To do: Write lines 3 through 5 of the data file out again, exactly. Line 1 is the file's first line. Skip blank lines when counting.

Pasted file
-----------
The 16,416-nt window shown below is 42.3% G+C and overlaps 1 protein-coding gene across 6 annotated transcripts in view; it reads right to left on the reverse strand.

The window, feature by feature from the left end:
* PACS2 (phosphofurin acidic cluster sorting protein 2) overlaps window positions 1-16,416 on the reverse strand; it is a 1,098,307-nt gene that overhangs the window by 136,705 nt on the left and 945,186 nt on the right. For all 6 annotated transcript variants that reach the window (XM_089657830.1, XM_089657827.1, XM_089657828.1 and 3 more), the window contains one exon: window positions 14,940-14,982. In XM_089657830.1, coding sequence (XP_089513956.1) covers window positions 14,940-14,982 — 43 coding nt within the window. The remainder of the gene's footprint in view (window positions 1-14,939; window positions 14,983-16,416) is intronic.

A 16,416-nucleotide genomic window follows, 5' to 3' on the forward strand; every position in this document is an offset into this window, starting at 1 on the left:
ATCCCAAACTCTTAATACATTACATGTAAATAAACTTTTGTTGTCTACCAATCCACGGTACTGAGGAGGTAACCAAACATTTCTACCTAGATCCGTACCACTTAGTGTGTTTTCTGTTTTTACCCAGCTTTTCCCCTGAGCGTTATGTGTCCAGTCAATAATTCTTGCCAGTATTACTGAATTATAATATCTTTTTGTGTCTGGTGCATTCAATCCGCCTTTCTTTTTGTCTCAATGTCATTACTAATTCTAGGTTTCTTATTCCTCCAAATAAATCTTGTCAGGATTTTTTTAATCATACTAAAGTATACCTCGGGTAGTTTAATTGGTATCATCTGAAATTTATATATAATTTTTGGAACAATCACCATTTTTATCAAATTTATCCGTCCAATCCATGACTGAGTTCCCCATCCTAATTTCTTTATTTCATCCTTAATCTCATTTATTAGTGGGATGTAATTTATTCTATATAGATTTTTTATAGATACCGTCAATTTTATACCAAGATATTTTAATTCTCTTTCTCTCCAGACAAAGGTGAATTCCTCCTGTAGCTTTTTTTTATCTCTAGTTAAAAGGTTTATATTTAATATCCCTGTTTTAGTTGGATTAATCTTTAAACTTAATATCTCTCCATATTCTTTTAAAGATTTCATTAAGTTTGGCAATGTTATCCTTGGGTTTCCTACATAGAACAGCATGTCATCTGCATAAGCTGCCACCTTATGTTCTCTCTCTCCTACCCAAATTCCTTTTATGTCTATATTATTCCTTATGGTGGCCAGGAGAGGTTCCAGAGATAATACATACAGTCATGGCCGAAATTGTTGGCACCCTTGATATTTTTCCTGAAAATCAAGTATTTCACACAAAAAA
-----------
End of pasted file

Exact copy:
* PACS2 (phosphofurin acidic cluster sorting protein 2) overlaps window positions 1-16,416 on the reverse strand; it is a 1,098,307-nt gene that overhangs the window by 136,705 nt on the left and 945,186 nt on the right. For all 6 annotated transcript variants that reach the window (XM_089657830.1, XM_089657827.1, XM_089657828.1 and 3 more), the window contains one exon: window positions 14,940-14,982. In XM_089657830.1, coding sequence (XP_089513956.1) covers window positions 14,940-14,982 — 43 coding nt within the window. The remainder of the gene's footprint in view (window positions 1-14,939; window positions 14,983-16,416) is intronic.

A 16,416-nucleotide genomic window follows, 5' to 3' on the forward strand; every position in this document is an offset into this window, starting at 1 on the left:
ATCCCAAACTCTTAATACATTACATGTAAATAAACTTTTGTTGTCTACCAATCCACGGTACTGAGGAGGTAACCAAACATTTCTACCTAGATCCGTACCACTTAGTGTGTTTTCTGTTTTTACCCAGCTTTTCCCCTGAGCGTTATGTGTCCAGTCAATAATTCTTGCCAGTATTACTGAATTATAATATCTTTTTGTGTCTGGTGCATTCAATCCGCCTTTCTTTTTGTCTCAATGTCATTACTAATTCTAGGTTTCTTATTCCTCCAAATAAATCTTGTCAGGATTTTTTTAATCATACTAAAGTATACCTCGGGTAGTTTAATTGGTATCATCTGAAATTTATATATAATTTTTGGAACAATCACCATTTTTATCAAATTTATCCGTCCAATCCATGACTGAGTTCCCCATCCTAATTTCTTTATTTCATCCTTAATCTCATTTATTAGTGGGATGTAATTTATTCTATATAGATTTTTTATAGATACCGTCAATTTTATACCAAGATATTTTAATTCTCTTTCTCTCCAGACAAAGGTGAATTCCTCCTGTAGCTTTTTTTTATCTCTAGTTAAAAGGTTTATATTTAATATCCCTGTTTTAGTTGGATTAATCTTTAAACTTAATATCTCTCCATATTCTTTTAAAGATTTCATTAAGTTTGGCAATGTTATCCTTGGGTTTCCTACATAGAACAGCATGTCATCTGCATAAGCTGCCACCTTATGTTCTCTCTCTCCTACCCAAATTCCTTTTATGTCTATATTATTCCTTATGGTGGCCAGGAGAGGTTCCAGAGATAATACATACAGTCATGGCCGAAATTGTTGGCACCCTTGATATTTTTCCTGAAAATCAAGTATTTCACACAAAAAA